(NSC) - RIP Ron Murphy, master vinyl cutter.
February 13, 2008 2:55 AM   Subscribe

Ron Murphy cut records, but not just any records. Responsible for cutting the actual vinyl master plates of much of the now revered Detroit Techno including Jeff Mills, Carl Craig, Underground Resistance's seminal Knights of the Jaguar, and much more - he demonstrated impeccable craftsmanship and skill in both mastering records for sound and aesthetics at company known as Sound Enterprises source link AKA National Sound Corporation. Schooled in Motown, dubplates and jukeboxes, he is the bespoke-crafted, analog link between the digital future and analog past that is the roots of Techno music and modern techno DJ culture.

One hour interview here, in mp3 format. (Coral Cache link. Original link here. Which includes gems such as "Richie Hawtin? Well, here's the Elvis of Techno!". He's a lovely curmudgeon, I promise. It's worth the download just for the tracks they play in the background and breaks in the interview, all NSC-cut tracks.)

Are you a DJ? Own any older techno, club or pop-remix club vinyl? Look for the handwritten (NSC) tag on the run-out spiral on the inside of the record, nearest the label. Ron Murphy cut the plates for that record.

Ron Murphy also pushed the the boundaries of plate cutting with his NSC-X2 technique, spiraling two separate tracks together in a paired helix on the platter. He also experimented with reverse spirals, locked ending grooves, and hybrid platters where the outside track spiraled in normally, and the inside track spiraled out and they met between mid-record in a locked groove.

Thanks, Ron, for making it sound so good, and caring.
posted by loquacious (15 comments total) 21 users marked this as a favorite
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posted by loquacious at 2:56 AM on February 13, 2008

He will be missed by a lot of vinyl enthusiasts and Detroiters. RIP Ron (for those who didn't click any links above, he passed away a month ago from a heart attack).
posted by p3t3 at 3:10 AM on February 13, 2008

Oh, and I first heard about this last month where a lot of oldschool techno guys hang out - in the discogs.com forums. Not much more info over there but some kind words from the likes of Frankie Bones, Adam X, etc.. And a few words on the funeral from one of the Submerge guys.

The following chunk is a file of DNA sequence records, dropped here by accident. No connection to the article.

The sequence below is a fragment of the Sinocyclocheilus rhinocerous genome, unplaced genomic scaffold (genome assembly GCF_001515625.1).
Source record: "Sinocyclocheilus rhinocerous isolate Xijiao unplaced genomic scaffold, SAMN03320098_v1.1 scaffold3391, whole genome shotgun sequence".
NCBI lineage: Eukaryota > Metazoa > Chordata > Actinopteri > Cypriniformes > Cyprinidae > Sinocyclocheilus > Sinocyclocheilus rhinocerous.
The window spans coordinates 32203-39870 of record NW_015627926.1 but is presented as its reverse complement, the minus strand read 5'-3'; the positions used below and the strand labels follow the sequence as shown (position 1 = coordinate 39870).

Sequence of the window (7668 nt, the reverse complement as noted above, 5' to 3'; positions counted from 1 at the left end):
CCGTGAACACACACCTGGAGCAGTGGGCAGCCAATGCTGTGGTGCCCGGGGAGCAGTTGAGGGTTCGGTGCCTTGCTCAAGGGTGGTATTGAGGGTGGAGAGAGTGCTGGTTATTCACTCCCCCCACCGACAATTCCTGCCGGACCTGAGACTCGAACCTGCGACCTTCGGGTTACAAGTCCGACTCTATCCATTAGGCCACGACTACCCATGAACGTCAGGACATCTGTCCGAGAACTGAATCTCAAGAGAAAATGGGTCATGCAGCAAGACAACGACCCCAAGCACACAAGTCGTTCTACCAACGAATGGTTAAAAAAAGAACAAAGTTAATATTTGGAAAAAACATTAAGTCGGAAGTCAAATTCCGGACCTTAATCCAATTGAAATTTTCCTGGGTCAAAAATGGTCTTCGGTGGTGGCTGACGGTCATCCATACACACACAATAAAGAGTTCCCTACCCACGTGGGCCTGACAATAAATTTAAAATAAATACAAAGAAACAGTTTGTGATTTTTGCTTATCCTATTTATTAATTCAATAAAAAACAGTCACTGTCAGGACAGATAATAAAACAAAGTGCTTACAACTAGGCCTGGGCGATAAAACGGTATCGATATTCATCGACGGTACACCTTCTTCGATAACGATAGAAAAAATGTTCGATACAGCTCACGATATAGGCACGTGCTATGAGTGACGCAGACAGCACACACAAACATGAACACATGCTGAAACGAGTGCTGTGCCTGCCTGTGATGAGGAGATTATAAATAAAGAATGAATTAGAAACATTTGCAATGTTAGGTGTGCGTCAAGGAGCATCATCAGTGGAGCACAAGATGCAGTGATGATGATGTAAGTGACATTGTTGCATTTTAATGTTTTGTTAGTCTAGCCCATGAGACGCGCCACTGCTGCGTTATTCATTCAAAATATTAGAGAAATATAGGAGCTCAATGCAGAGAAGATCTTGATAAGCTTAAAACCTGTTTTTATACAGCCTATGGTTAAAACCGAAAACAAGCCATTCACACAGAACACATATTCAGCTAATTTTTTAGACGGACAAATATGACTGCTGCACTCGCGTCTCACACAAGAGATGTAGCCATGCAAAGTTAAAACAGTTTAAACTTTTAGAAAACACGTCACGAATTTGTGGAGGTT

posted by p3t3 at 3:21 AM on February 13, 2008

Vinyl records are in the news at the moment. Just this morning I spotted on the London Stock Exchange website that old vinyl records are rapidly emerging as a high yielding alternative investment.
posted by born4thesurf at 5:21 AM on February 13, 2008

Wow. Thanks for this post. Beautiful.
posted by Thoth at 5:31 AM on February 13, 2008


I probably have alot of his work in my collection without knowing it
posted by Spacelegoman at 5:51 AM on February 13, 2008

Knights of the Jaguar fucking rocks.
posted by chunking express at 6:35 AM on February 13, 2008

I'd never heard of him until now, but I've got plenty of records he's had a hand in.

Every time I read about someone like Ron Murphy, I wonder how many others there are out there – mastering engineers, shit-hot studio tape ops, kit builders, and all the rest – working behind the scenes of the music I love whose names will never be known by more than a few insiders and obsessive collectors, and how long it will be until they get their dues, or even if they'll get them.
posted by Len at 6:44 AM on February 13, 2008

posted by yertledaturtle at 8:02 AM on February 13, 2008

If you love dance music, you really owe it to yourself to listen to that interview.

Here in Tokyo a number of major dance music/vinyl record stores closed in quick succession last fall. It's getting harder and harder to find vinyl. Vinyl has been predicted to be dead for decades and yet it's still around. I hope that vinyl will be around for decades longer.

*goes over to his Technics, puts on headphones...*
posted by gen at 8:21 AM on February 13, 2008

Classic linking to Knights of the Jaguar...

I thought I was all cried out when my ex came and got the 700 records we collected together last year, but I was wrong. Earlier this week on the 313 list, someone goes and sells the last batch of unopened Drexciya records in England (which I cursed myself for missing, 3 hours later and they were all gone!)... and now this.

I cried one more tear for Ron. I wish I could remember which reverse-playing record I had that was so amazing looking; it was a series of red, black and white spirals.

Thanks for your ingenuity and hard work. You will be missed.

posted by Unicorn on the cob at 10:11 AM on February 13, 2008

Looking at that list, I'm amazed at how many Down Low records he did. I owe Minto a phone call.
posted by Unicorn on the cob at 10:18 AM on February 13, 2008

Awesome. I *really* enjoyed the interview. Smart, interesting with great music.
posted by Bovine Love at 1:38 PM on February 13, 2008

I wish I could remember which reverse-playing record I had that was so amazing looking; it was a series of red, black and white spirals.

Probably this one from Brendan Gillen and Gerald Donald, no? I used to host a radio show with Brendan; nice guy - one of those musical encyclopedia types, so I learned a lot from him :)
posted by p3t3 at 2:45 PM on February 13, 2008


Thank you so much for finding that. I probably will never be able to rebuild the collection we had together, but it's nice to see that this is still a valuable record and if I had $60 or so to spend I could get it again...

Anyone who says vinyl is dead just doesn't understand.
posted by Unicorn on the cob at 3:13 PM on February 13, 2008

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